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Thread: Intel's Special Driver For Poulsbo Uses Gallium3D

  1. #11
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    They could just as well fork Mesa into that 3D support blob as well, making it impossible to trace Gallium3D calls, couldn't they? That's at least how I understand Mesa's MIT license.

  2. #12
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    Jun 2008
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    the closed-source component, which is the Gallium3D code to provide some fast OpenGL acceleration

    Why is it that the really useful stuff is never open source?

  3. #13
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    this news about blob-thing sucking from "new api for easy and simple driver implementation" is a very very disturbing.

    bad tendency.

    even whole "GEM except TTM, UXA instead EXA, overcomplicated stuff over 'modesetting_drv'\Gallium" wasn't cheering at all...

  4. #14
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    This is not as cool as you might think.

    First, this driver uses an older Gallium API, probably version 0.1, so most of the current tools and state trackers won't magically work until it's updated.

    Second, although dumping Gallium calls is a very easy trick due to trace and rbug, it doesn't help since those calls are one level above the closed-source layer. Since the DRM is open-source, however, you could definitely just use a trivial state tracker like python or dri to dump tiny bits of state, revenge-style, out of DRM, and build a reverse-engineered driver that way.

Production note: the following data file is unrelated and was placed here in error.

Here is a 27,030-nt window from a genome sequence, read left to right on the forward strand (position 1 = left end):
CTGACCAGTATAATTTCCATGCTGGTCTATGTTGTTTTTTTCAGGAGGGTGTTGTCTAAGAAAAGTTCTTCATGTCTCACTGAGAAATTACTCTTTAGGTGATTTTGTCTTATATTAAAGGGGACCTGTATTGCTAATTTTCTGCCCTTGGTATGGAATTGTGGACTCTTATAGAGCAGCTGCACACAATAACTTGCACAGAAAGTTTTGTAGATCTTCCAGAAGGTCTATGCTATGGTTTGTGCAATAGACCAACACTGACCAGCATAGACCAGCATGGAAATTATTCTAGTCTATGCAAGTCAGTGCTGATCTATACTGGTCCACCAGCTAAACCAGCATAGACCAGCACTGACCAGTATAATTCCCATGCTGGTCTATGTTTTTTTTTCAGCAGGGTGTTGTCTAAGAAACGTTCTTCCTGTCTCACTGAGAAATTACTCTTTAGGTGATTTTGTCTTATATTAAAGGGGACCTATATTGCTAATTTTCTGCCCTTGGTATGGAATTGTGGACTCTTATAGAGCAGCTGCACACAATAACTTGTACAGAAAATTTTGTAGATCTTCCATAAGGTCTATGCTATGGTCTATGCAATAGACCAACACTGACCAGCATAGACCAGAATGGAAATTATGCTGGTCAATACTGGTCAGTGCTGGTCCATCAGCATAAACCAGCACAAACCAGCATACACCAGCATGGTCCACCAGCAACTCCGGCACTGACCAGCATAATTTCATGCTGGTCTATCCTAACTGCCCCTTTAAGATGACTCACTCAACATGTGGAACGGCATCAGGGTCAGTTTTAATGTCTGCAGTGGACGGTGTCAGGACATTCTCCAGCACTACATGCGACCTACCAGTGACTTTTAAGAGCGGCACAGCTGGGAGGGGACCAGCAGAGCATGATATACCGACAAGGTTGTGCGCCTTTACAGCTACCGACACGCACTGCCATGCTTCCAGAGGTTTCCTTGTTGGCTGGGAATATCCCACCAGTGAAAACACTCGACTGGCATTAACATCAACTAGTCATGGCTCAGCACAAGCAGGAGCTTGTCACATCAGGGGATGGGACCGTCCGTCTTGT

Third, Imagination has historically been absolutely horrible about code licensing terms, and I for one will not be surprised if this code includes the same "I agree to not reverse-engineer this shit for any reason" clause as the license that came with their GLES blob for OMAP3xxx chipsets. I was part of a team last year (the OSWALD project) that wanted to use SGX code and the team ended up shipping no 3D at all because of the licensing conditions. You may note that TG/VMWare has been sitting on this code for a while, and that's because Imagination's a company that really just doesn't like the open-source community.

    ~ C.

  5. #15
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    Just when I thought Intel was becoming less evil!

  6. #16
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    Interesting, is the vaapi part open source or binary?

  7. #17
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    Nov 2008
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    Madison, WI, USA
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    Quote Originally Posted by MostAwesomeDude View Post
    This is not as cool as you might think.

    First, this driver uses an older Gallium API, probably version 0.1, so most of the current tools and state trackers won't magically work until it's updated.